by John Greenleaf Whittier (1807–1892)
I love the old melodious lays
Which softly melt the ages through,
The songs of Spenser’s golden days,
Arcadian Sidney’s silvery phrase,
Sprinkling our noon of time with freshest morning dew.
Yet, vainly in my quiet hours
To breathe their marvellous notes I try;
I feel them, as the leaves and flowers
In silence feel the dewy showers,
And drink with glad, still lips the blessing of the sky.
The rigor of a frozen clime,
The harshness of an untaught ear,
The jarring words of one whose rhyme
Beat often Labor’s hurried time,
Or Duty’s rugged march through storm and strife, are here.
Of mystic beauty, dreamy grace,
No rounded art the lack supplies;
Unskilled the subtle lines to trace,
Or softer shades of Nature’s face,
I view her common forms with unanointed eyes.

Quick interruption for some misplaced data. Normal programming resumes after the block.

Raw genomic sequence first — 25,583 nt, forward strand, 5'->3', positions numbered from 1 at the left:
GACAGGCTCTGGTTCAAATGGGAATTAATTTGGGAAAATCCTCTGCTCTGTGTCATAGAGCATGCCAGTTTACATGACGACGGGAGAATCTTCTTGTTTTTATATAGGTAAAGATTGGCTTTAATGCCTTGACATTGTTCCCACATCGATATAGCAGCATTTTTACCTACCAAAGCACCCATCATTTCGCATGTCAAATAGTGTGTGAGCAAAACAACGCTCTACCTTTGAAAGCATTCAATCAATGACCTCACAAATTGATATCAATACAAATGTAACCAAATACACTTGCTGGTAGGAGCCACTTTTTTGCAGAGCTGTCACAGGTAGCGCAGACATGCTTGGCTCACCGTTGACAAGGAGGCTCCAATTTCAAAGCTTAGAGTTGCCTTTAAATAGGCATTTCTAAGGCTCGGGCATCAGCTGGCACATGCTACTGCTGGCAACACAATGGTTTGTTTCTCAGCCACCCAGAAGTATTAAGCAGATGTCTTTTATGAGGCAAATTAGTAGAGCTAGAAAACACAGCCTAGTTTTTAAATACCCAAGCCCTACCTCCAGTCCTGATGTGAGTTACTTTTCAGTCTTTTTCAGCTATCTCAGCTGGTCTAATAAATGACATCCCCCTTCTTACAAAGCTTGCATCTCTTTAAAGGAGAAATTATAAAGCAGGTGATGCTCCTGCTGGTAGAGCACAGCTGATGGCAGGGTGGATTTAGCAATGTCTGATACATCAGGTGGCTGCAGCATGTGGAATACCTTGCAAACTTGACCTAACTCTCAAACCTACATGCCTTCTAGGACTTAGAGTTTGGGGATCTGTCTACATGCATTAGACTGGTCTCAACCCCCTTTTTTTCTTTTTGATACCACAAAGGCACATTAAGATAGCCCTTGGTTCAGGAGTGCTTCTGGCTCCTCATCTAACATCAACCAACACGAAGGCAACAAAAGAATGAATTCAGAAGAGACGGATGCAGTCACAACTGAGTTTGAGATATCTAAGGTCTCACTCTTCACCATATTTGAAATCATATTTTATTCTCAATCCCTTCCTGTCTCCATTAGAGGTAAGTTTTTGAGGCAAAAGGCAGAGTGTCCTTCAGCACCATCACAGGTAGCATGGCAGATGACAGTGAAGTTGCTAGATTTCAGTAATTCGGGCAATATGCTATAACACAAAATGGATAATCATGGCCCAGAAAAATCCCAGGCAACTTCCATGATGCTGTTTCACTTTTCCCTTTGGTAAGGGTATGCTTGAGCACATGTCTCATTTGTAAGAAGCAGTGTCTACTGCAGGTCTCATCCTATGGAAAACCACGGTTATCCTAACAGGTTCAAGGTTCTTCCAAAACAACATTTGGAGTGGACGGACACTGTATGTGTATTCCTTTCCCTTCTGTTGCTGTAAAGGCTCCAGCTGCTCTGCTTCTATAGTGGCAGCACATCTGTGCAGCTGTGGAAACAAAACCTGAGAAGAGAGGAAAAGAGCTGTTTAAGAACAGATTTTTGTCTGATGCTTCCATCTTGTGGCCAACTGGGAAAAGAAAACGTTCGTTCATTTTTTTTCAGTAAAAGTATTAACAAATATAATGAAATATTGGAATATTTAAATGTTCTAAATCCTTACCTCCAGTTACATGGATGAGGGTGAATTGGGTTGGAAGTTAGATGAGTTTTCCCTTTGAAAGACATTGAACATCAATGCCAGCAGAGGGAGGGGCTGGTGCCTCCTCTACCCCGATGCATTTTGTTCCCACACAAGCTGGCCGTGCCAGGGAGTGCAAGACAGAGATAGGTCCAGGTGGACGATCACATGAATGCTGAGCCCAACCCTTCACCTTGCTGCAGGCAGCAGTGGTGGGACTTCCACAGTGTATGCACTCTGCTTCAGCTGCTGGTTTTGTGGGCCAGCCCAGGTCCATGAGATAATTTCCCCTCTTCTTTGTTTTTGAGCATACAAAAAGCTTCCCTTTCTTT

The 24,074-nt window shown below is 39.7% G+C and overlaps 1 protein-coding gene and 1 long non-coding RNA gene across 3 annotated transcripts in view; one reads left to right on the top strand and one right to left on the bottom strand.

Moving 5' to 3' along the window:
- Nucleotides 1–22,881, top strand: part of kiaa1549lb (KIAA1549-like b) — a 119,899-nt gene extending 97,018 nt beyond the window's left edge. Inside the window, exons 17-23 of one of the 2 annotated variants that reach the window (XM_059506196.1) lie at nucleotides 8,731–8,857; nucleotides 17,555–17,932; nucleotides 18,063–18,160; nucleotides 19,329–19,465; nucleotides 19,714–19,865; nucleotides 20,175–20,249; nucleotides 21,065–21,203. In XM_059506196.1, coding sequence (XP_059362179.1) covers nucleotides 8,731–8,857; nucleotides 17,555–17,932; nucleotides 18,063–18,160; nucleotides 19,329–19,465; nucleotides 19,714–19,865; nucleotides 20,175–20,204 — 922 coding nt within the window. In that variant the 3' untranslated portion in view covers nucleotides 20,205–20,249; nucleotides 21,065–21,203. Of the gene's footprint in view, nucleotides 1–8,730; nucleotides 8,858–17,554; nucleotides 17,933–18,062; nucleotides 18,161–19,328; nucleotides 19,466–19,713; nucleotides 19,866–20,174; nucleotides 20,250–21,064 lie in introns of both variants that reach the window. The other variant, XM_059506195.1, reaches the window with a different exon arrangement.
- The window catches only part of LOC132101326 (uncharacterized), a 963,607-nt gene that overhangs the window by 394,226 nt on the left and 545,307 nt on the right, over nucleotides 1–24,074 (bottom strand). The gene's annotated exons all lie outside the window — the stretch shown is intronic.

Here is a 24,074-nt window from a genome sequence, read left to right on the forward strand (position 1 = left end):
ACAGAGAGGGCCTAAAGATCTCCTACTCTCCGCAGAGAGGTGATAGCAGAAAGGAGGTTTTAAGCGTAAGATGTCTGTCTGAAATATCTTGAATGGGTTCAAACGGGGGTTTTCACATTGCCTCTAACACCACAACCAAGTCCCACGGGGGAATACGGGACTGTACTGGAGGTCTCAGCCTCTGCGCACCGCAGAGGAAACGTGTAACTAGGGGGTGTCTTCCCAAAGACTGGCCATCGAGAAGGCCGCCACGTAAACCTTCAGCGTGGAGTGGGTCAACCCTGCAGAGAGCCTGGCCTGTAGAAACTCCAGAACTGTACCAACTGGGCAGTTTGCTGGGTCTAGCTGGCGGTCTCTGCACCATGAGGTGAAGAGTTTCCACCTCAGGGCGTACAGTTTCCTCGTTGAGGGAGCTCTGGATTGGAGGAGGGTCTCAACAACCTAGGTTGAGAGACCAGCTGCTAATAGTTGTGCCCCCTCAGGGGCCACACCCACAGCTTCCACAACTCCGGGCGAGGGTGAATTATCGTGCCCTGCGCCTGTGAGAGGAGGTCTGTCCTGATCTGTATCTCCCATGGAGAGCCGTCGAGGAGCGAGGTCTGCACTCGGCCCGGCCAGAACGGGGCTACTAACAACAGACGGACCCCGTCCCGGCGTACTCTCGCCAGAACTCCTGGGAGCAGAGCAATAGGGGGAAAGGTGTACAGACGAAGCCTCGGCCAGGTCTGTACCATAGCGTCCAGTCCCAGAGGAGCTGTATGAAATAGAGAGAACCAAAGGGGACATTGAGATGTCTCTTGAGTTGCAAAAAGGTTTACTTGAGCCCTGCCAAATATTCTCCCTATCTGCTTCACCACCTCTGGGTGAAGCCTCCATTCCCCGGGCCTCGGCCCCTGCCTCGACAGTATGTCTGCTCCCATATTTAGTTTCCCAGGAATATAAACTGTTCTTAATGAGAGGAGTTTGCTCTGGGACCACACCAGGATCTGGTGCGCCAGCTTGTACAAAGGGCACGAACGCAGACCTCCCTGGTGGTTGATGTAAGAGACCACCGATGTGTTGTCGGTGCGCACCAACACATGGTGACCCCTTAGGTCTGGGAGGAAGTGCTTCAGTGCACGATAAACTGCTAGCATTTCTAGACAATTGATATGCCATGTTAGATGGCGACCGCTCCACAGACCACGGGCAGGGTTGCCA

Nor mine the seer-like power to show
The secrets of the hear and mind;
To drop the plummet-line below
Our common world of joy and woe,
A more intense despair or brighter hope to find.
Yet here at least an earnest sense
Of human right and weal is shown;
A hate of tyranny intense,
And hearty in its vehemence,
As if my brother’s pain and sorrow were my own.
O Freedom! if to me belong
Nor mighty Milton’s gift divine,
Nor Marvell’s wit and graceful song,
Still with a love as deep and strong
As theirs, I lay, like them, my best gifts on thy shrine!